Tuesday, January 19, 2021

ID this House! Sears Carlin and Windsor

Sears Carlin in Kalamazoo, Michigan
Recently, while searching real estate listings, I spied what I thought was a model I've seen many times over, the Sears Windsor. On first glance, this house in Kalamazoo, Michigan had all the hallmarks of the Windsor. As I was drafting up a post for my "Sears Homes For Sale" Facebook page, I made sure to note that while this model is often misidentified as the "Carlin", in fact almost all of the hundreds of examples that have been identified to date are actually the "Windsor". I was going to point out some of the easy-to-spot differences between the two models that would show that this was a Sears Windsor. Except as I started reviewing the house more closely, it quickly became apparent that in fact the house in Kalamazoo was not a Windsor, it was a Carlin! To date, only 20 examples of the Carlin have been added to the national database of Sears houses. The house in Kalamazoo provided the perfect opportunity to showcase those differences and help other kit house researchers and homeowners easily determine whether a house is the Carlin or the Windsor. Let's learn to ID these models!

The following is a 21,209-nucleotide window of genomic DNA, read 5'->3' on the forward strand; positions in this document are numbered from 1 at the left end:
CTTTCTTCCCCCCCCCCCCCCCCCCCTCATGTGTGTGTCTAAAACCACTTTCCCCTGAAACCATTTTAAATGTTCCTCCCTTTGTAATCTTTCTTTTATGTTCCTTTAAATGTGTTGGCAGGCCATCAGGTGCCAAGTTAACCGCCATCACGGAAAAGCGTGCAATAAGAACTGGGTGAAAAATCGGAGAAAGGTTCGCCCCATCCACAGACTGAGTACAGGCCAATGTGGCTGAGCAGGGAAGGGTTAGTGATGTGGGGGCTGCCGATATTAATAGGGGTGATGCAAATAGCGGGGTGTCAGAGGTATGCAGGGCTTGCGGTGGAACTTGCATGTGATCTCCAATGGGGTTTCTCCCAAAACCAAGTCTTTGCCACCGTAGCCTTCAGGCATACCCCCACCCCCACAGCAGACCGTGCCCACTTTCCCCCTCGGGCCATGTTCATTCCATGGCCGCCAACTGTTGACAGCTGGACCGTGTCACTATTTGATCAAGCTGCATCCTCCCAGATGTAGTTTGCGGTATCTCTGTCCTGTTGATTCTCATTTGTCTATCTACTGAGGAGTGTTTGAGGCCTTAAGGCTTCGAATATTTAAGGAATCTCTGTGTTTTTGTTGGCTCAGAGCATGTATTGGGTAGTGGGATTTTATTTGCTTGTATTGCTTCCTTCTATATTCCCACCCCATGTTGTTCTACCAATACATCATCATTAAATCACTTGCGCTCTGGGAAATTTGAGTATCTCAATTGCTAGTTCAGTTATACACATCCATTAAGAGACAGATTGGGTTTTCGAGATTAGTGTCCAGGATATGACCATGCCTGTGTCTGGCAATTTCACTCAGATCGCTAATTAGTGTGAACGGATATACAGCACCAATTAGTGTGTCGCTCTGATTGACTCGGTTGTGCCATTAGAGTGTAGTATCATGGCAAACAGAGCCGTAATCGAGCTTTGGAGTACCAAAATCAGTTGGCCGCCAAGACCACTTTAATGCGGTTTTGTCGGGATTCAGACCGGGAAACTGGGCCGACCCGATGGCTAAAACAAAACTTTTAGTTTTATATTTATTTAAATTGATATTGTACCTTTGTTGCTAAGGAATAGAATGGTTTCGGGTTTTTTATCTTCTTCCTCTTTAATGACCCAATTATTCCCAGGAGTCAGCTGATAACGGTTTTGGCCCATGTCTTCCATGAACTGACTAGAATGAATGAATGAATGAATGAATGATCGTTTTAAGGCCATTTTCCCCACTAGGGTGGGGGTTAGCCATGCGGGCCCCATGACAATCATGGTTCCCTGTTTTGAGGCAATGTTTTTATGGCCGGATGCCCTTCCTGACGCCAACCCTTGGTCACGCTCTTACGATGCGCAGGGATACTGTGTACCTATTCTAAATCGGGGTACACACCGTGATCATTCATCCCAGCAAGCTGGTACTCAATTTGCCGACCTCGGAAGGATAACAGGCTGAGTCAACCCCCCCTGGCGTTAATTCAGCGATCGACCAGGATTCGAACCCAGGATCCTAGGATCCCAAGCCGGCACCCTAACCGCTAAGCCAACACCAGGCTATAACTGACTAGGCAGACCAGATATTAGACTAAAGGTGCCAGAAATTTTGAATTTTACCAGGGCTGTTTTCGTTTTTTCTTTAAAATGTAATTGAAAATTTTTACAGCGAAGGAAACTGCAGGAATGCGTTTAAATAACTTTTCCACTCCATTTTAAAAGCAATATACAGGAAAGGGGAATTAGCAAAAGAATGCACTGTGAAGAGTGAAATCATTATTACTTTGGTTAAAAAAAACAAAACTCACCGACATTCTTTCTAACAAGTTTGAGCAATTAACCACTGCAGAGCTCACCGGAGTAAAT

Tuesday, January 5, 2021

Sears Roebuck's "Home of the Week"

Over at Sears Homes of Chicagoland, Lara's latest post is exploring examples of advertising for "Modern Homes" from Sears Roebuck. Advertising for the "Modern Homes" program appeared in a number of different formats but the ones I've most frequently come across were ads in newspapers from those parts of the county where Sears sold their "Modern Homes". Thanks to digitization efforts, we've been able to see numerous examples of ads from a number of newspapers. Lara's post reminded me of some advertising I had come across again a few weeks ago while searching old newspapers for articles. These ads from Sears "Home Construction Division" featured a number of "Modern Homes" models. I'm calling these ads the Sears "Home of the Week" series. Let's take a look!